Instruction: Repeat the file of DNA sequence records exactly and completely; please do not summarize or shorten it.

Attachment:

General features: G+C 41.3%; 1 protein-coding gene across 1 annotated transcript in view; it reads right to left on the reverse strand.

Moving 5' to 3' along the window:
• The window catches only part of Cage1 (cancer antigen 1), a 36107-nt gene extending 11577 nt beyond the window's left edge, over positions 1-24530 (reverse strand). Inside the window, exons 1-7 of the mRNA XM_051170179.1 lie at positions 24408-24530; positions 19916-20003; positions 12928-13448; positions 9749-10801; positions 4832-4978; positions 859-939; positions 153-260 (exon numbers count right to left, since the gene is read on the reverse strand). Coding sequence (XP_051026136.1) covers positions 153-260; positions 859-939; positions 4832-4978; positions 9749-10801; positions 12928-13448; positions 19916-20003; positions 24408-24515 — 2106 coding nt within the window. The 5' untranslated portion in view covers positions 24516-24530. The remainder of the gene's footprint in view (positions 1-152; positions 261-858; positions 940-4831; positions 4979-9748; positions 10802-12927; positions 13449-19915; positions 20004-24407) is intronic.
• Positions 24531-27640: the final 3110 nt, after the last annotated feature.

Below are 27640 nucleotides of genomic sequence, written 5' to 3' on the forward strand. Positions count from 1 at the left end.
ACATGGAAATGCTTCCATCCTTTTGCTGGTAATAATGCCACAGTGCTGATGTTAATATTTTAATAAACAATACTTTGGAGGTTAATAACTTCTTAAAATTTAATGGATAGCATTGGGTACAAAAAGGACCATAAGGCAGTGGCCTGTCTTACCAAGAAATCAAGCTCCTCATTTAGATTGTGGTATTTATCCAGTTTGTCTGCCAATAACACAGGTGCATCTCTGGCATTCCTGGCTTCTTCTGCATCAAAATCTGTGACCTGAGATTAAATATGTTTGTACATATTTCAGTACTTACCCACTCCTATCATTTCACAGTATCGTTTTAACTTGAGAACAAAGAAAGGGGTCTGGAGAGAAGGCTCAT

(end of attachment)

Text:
General features: G+C 41.3%; 1 protein-coding gene across 1 annotated transcript in view; it reads right to left on the reverse strand.

Moving 5' to 3' along the window:
• The window catches only part of Cage1 (cancer antigen 1), a 36107-nt gene extending 11577 nt beyond the window's left edge, over positions 1-24530 (reverse strand). Inside the window, exons 1-7 of the mRNA XM_051170179.1 lie at positions 24408-24530; positions 19916-20003; positions 12928-13448; positions 9749-10801; positions 4832-4978; positions 859-939; positions 153-260 (exon numbers count right to left, since the gene is read on the reverse strand). Coding sequence (XP_051026136.1) covers positions 153-260; positions 859-939; positions 4832-4978; positions 9749-10801; positions 12928-13448; positions 19916-20003; positions 24408-24515 — 2106 coding nt within the window. The 5' untranslated portion in view covers positions 24516-24530. The remainder of the gene's footprint in view (positions 1-152; positions 261-858; positions 940-4831; positions 4979-9748; positions 10802-12927; positions 13449-19915; positions 20004-24407) is intronic.
• Positions 24531-27640: the final 3110 nt, after the last annotated feature.

Below are 27640 nucleotides of genomic sequence, written 5' to 3' on the forward strand. Positions count from 1 at the left end.
ACATGGAAATGCTTCCATCCTTTTGCTGGTAATAATGCCACAGTGCTGATGTTAATATTTTAATAAACAATACTTTGGAGGTTAATAACTTCTTAAAATTTAATGGATAGCATTGGGTACAAAAAGGACCATAAGGCAGTGGCCTGTCTTACCAAGAAATCAAGCTCCTCATTTAGATTGTGGTATTTATCCAGTTTGTCTGCCAATAACACAGGTGCATCTCTGGCATTCCTGGCTTCTTCTGCATCAAAATCTGTGACCTGAGATTAAATATGTTTGTACATATTTCAGTACTTACCCACTCCTATCATTTCACAGTATCGTTTTAACTTGAGAACAAAGAAAGGGGTCTGGAGAGAAGGCTCAT